Nodding Donkeys LbNA # 25116
|Placed Date||Sep 1 2006|
|Last Found||Sep 26 2015|
|Last Edited||Sep 26 2015|
You see them everywhere in Texas, but in West Texas, there may be more of them than people. They have been used in stationary and marine steam engine designs since the 1700’s and the engineering term for the mechanism is a walking beam. Most folks nowadays call them “pumpjacks”. Some call them grasshoppers. In various parts of the world they may be called a beam pump, rod pump, jack pump or thirsty bird. In Europe and the Far East, most likely you will hear them called Nodding Donkeys. I was born and raised in Midland, so I grew up with them, to the point that they became invisible, a natural part of the landscape, like mesquite bushes and tumbleweeds. When the rig is moved off after drilling an oil well, the Nodding Donkeys are employed to pump the crude oil, often working on the same well for decades.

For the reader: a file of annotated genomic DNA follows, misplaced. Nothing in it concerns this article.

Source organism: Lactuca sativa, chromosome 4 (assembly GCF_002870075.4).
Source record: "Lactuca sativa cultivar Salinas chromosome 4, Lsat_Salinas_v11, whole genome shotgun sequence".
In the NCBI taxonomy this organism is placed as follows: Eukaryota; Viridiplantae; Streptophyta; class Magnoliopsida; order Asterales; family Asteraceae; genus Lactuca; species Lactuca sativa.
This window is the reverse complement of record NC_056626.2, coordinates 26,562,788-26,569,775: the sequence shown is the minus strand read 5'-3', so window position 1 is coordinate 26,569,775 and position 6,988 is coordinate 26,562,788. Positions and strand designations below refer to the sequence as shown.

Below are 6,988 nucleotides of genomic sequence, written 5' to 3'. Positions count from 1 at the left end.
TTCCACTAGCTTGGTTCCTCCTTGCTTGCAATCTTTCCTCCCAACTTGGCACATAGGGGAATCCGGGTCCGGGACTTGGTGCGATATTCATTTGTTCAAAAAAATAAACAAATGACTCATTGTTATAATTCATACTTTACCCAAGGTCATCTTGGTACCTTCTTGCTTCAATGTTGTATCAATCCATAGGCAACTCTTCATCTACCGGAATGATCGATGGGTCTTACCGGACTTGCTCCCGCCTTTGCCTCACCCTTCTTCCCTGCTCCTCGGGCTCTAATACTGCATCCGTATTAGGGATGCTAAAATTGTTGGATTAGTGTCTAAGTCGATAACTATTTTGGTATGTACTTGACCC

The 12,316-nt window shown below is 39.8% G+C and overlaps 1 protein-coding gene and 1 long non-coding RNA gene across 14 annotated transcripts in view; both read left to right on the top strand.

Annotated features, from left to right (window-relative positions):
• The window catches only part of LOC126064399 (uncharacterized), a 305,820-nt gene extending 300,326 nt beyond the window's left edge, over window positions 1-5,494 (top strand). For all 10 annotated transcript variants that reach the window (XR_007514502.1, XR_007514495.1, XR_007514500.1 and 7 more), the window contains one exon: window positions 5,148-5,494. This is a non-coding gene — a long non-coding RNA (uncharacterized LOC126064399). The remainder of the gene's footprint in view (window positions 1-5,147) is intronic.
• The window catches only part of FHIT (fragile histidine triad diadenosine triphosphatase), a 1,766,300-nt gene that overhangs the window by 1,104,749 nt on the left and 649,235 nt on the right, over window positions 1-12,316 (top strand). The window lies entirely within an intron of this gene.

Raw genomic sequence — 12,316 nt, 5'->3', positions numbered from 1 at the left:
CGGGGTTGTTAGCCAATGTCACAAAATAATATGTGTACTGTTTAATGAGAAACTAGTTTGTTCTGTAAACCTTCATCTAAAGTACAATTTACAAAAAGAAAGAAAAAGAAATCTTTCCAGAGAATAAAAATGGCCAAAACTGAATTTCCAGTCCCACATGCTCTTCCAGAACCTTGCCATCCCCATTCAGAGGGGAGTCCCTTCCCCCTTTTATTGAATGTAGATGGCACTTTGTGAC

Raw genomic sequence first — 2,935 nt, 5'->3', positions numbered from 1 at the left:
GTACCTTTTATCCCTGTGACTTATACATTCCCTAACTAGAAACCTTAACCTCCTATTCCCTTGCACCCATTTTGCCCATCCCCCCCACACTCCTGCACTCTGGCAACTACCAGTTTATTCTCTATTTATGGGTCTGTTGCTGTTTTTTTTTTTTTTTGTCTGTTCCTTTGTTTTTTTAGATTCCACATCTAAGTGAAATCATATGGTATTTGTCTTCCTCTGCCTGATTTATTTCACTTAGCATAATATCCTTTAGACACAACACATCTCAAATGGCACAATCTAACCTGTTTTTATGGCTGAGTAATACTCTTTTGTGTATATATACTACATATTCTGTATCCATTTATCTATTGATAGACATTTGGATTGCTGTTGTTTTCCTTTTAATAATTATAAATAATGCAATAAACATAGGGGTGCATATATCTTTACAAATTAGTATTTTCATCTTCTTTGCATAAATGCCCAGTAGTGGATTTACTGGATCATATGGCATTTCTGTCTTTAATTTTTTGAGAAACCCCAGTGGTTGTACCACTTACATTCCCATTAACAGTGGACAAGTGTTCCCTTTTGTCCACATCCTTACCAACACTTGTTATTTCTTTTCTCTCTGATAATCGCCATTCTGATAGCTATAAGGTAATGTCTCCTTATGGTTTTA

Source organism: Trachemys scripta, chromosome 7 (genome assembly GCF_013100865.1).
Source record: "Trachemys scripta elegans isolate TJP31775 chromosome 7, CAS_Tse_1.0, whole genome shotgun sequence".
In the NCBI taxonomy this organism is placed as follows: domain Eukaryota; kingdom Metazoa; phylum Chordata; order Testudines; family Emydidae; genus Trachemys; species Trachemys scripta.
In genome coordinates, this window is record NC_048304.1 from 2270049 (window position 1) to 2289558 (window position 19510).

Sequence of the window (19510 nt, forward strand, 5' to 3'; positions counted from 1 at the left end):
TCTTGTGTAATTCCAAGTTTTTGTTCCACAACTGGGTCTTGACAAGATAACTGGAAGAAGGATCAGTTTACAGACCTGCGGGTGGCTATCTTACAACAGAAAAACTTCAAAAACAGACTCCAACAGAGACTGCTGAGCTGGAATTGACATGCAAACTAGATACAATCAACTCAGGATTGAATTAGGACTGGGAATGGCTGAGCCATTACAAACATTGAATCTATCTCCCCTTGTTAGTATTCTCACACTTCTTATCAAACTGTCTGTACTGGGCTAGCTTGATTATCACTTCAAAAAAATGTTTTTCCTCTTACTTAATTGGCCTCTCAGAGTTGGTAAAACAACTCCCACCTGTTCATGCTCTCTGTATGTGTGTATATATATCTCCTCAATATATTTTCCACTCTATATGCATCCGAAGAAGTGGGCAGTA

This letterbox is placed at the Petroleum Museum in Midland. From I-20, take exit 136, SH 349 and turn west onto the north service road. Turn right into the grounds at the Petroleum Museum.
To the box:
Take the circle drive, which is a one-way loop, to the right about a quarter of the way around, then turn right onto a paved road to the Oil Field Equipment Exhibit, which is behind the museum. Park at the exhibit and look at the different types of “nodding donkeys”. Locate the Reed Air Balance exhibit. Walk behind the blue pumpjack and , standing at the left back corner, take 14 steps toward a prickly pear on the left and a small mesquite on the right. The camo box is at the base of the mesquite under a rock.